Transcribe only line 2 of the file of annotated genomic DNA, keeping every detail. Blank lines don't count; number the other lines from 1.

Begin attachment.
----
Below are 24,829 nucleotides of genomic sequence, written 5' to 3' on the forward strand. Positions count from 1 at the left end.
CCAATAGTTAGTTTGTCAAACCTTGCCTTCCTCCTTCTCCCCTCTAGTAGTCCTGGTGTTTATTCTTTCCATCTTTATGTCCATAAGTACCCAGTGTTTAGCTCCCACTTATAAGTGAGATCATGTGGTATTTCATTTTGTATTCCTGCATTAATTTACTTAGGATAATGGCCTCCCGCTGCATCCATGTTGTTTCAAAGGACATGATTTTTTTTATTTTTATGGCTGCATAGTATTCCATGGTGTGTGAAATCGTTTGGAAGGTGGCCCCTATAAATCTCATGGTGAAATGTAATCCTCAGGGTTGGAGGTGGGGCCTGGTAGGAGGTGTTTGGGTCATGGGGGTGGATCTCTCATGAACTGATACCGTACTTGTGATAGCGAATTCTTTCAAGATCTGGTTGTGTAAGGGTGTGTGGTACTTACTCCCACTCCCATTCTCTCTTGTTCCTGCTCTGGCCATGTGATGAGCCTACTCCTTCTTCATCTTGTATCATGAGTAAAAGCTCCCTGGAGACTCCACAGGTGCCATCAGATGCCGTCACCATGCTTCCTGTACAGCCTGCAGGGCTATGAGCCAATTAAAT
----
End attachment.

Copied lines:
CCAATAGTTAGTTTGTCAAACCTTGCCTTCCTCCTTCTCCCCTCTAGTAGTCCTGGTGTTTATTCTTTCCATCTTTATGTCCATAAGTACCCAGTGTTTAGCTCCCACTTATAAGTGAGATCATGTGGTATTTCATTTTGTATTCCTGCATTAATTTACTTAGGATAATGGCCTCCCGCTGCATCCATGTTGTTTCAAAGGACATGATTTTTTTTATTTTTATGGCTGCATAGTATTCCATGGTGTGTGAAATCGTTTGGAAGGTGGCCCCTATAAATCTCATGGTGAAATGTAATCCTCAGGGTTGGAGGTGGGGCCTGGTAGGAGGTGTTTGGGTCATGGGGGTGGATCTCTCATGAACTGATACCGTACTTGTGATAGCGAATTCTTTCAAGATCTGGTTGTGTAAGGGTGTGTGGTACTTACTCCCACTCCCATTCTCTCTTGTTCCTGCTCTGGCCATGTGATGAGCCTACTCCTTCTTCATCTTGTATCATGAGTAAAAGCTCCCTGGAGACTCCACAGGTGCCATCAGATGCCGTCACCATGCTTCCTGTACAGCCTGCAGGGCTATGAGCCAATTAAAT